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Searchers dock at a marina along the St. Lawrence River in Akwesasne, Que., on March 31.Ryan Remiorz/The Canadian Press

Christina Clark-Kazak is an associate professor at the University of Ottawa.

The recent deaths of eight people at the Canada-U.S. border are the tragic but predictable consequences of policies that fail to account for the realities of global migration.

Last week, police reported that eight bodies – including an infant and two-year-old child – were found in the St. Lawrence River near the Kanien’kehá:ka community of Akwesasne. Six adults holding Indian and Romanian citizenship, along with two Canadian children of the Romanian couple, were reportedly trying to cross irregularly into the United States. Casey Oakes, an Akwesasne resident, is still missing.

What may surprise Canadians is that the victims appeared to be heading from Canada into the United States. But the issue of irregular migration has long cut both ways – and recently changes by both parties only make matters worse.

This tragedy occurred less than a week after U.S. President Joe Biden and Canadian Prime Minister Justin Trudeau announced changes to the Safe Third Country Agreement. While most of the media and political attention has focused primarily on the resulting closure of the irregular border crossing at Roxham Road in Quebec, the deal also requires, with limited exceptions, anyone claiming asylum after arriving by land to make their refugee claim in the first country they reach, either the U.S. or Canada.

The Canadian government’s primary objective appears to be to limit the overall number of refugee claims in Canada. The deal allows Canada to turn back refugee claimants at official land ports of entry, and to deport people who cross irregularly from the U.S. and subsequently make an asylum claim.

While they are small in number compared with the 2.4 million encounters by U.S. Customs and Border Protection on the country’s southern border with Mexico in 2022, Mr. Biden faced domestic political pressure to address the increasing numbers of people crossing irregularly into the U.S. from Canada. These irregular crossings, typically motivated by family and community networks and employment opportunities in the U.S., required the Americans and Canadians to publicly co-operate on the issue.

Campbell Clark: Here’s the deal on Roxham Road

Many migrant fatalities over the past year have involved people crossing north to south. In January, 2022, the Patel family from India died while attempting to enter from Manitoba. Fritznel Richard, a Haitian man, died trying to reach his family in the U.S. from Quebec in December, 2022. In February, 2023, Jose Leos Cervantes, from Mexico, died shortly after crossing into New York State in sub-zero temperatures. These deaths occurred because there was no option like Roxham Road to allow for relatively safe, irregular passage from Canada to the U.S.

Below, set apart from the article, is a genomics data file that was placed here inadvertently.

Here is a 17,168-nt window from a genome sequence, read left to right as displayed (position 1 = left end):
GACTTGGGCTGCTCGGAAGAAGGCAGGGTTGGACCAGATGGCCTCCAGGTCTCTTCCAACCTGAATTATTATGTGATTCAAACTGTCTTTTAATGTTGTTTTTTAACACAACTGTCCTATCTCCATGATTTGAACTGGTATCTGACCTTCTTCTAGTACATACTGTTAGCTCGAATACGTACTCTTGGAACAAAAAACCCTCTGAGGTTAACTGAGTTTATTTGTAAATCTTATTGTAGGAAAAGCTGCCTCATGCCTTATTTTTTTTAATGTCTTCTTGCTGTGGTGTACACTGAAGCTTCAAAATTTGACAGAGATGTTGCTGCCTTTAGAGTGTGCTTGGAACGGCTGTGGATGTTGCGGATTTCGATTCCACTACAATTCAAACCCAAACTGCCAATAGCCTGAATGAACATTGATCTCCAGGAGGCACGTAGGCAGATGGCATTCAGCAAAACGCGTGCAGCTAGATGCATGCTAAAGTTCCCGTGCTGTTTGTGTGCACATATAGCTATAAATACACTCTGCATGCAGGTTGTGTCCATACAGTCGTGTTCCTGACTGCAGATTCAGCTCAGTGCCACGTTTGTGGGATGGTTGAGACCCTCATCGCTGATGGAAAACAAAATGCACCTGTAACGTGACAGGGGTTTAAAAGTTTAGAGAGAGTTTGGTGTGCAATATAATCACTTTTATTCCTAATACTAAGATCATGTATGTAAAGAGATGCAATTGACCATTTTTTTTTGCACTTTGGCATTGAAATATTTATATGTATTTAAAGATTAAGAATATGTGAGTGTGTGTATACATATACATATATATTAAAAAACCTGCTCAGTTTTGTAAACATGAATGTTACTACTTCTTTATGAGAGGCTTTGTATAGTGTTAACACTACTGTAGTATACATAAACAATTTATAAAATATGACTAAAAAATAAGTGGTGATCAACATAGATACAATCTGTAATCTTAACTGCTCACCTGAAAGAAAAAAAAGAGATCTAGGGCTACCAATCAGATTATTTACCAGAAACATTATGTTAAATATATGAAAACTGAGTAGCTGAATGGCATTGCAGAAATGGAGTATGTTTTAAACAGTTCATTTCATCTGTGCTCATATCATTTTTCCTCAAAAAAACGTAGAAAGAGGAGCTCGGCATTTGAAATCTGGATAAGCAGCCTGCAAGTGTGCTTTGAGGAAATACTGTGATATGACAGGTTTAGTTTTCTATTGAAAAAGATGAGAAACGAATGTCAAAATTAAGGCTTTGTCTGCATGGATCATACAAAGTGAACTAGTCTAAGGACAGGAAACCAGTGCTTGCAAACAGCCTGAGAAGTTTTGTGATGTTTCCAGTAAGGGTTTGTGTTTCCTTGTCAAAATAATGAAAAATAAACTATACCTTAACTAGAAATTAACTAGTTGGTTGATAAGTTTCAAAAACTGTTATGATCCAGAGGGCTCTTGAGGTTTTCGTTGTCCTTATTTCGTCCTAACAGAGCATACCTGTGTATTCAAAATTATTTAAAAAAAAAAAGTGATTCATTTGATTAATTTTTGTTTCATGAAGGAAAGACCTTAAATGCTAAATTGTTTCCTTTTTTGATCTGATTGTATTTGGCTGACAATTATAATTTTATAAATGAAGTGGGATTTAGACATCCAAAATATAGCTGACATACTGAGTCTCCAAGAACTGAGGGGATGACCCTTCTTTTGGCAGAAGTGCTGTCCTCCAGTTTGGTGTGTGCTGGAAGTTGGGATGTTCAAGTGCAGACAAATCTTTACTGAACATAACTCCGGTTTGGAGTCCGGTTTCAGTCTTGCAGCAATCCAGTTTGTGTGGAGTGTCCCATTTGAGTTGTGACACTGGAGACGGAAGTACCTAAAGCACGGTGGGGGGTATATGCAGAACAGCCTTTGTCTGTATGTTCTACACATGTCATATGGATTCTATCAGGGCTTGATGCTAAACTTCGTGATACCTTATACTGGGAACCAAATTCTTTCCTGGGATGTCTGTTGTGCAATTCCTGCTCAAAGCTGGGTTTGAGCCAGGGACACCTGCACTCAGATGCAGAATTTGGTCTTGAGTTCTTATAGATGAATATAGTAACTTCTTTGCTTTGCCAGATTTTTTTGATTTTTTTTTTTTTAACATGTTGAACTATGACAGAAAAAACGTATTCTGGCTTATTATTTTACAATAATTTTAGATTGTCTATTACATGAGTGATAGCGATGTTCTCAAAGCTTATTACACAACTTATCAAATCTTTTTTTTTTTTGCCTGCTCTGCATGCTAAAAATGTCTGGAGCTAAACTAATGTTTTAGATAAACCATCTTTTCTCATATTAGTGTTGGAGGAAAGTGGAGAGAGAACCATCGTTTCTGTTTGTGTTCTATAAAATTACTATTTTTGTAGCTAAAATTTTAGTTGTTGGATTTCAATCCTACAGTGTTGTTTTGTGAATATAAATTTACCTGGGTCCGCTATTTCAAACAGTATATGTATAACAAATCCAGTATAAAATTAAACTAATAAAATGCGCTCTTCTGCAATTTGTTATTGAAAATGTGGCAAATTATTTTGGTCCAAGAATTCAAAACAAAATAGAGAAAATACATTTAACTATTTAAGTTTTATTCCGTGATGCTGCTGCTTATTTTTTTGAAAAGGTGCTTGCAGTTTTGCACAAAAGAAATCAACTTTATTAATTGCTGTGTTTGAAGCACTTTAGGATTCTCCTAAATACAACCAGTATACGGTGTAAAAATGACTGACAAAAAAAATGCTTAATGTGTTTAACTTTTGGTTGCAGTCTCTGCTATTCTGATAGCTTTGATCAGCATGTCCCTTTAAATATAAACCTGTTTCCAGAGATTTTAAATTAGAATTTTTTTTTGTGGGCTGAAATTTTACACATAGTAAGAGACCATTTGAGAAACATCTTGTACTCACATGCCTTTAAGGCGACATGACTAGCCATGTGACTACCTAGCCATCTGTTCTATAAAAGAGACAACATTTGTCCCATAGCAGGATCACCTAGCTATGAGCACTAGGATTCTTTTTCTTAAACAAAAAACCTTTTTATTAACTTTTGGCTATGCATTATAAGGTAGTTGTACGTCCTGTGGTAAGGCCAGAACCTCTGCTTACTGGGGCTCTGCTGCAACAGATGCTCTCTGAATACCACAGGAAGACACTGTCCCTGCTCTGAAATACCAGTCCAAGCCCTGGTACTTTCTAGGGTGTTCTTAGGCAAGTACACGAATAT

However, the resulting STCA amendment actually reduces overall immigration pathways, thereby increasing the chances of irregular crossings and death.

Research shows that the securitization and militarization of borders has only driven up human smuggling and risky journeys on the land and sea borders of the European Union and at the U.S.-Mexico border, which the International Organization for Migration deemed “the deadliest land crossing in the world.”

While rich countries in Europe and North America benefit from globalization and the free movement of capital, many also attempt to close their borders – administratively and physically – to people seeking safety, security and a better life. These are not evidence-based policies. They are political measures to try to reassure domestic constituencies that they are “in control.”

But controlling borders – especially one as long and geographically complex as the Canada-U.S. border – is an impossible proposition. For as long as desperation remains the driver, irregular border crossings will continue, in both directions, no matter the risk.

Last month, in keeping with its decades-long patterns, Washington budgeted US$25-billion for border control, immigration detention and deportation. But despite such spending, the U.S. is estimated to have the largest undocumented population in the world, at more than 10 million. These people are often then driven into precarious employment that can lead to exploitation.

These resources would be better invested in clearing massive immigration backlogs – another problem Canada shares with the U.S. – and in creating more legal pathways to residency and citizenship. Funding could also be redirected to supporting communities along the border that are negatively affected by increased securitization and surveillance, but are otherwise neglected and marginalized. The Kanien’kehá:ka community of Akwesasne, for instance, has to contend with colonially imposed complications associated with its territory straddling Ontario, Quebec and New York State, which makes access to services (including health care) a challenge.

By following the U.S.’s lead on migration and border policies, Canada is making a costly mistake – in terms of how it is failing to invest in solutions that address the root causes of irregular migration, but also in terms of the impact their short-sighted policy making will have on human lives.

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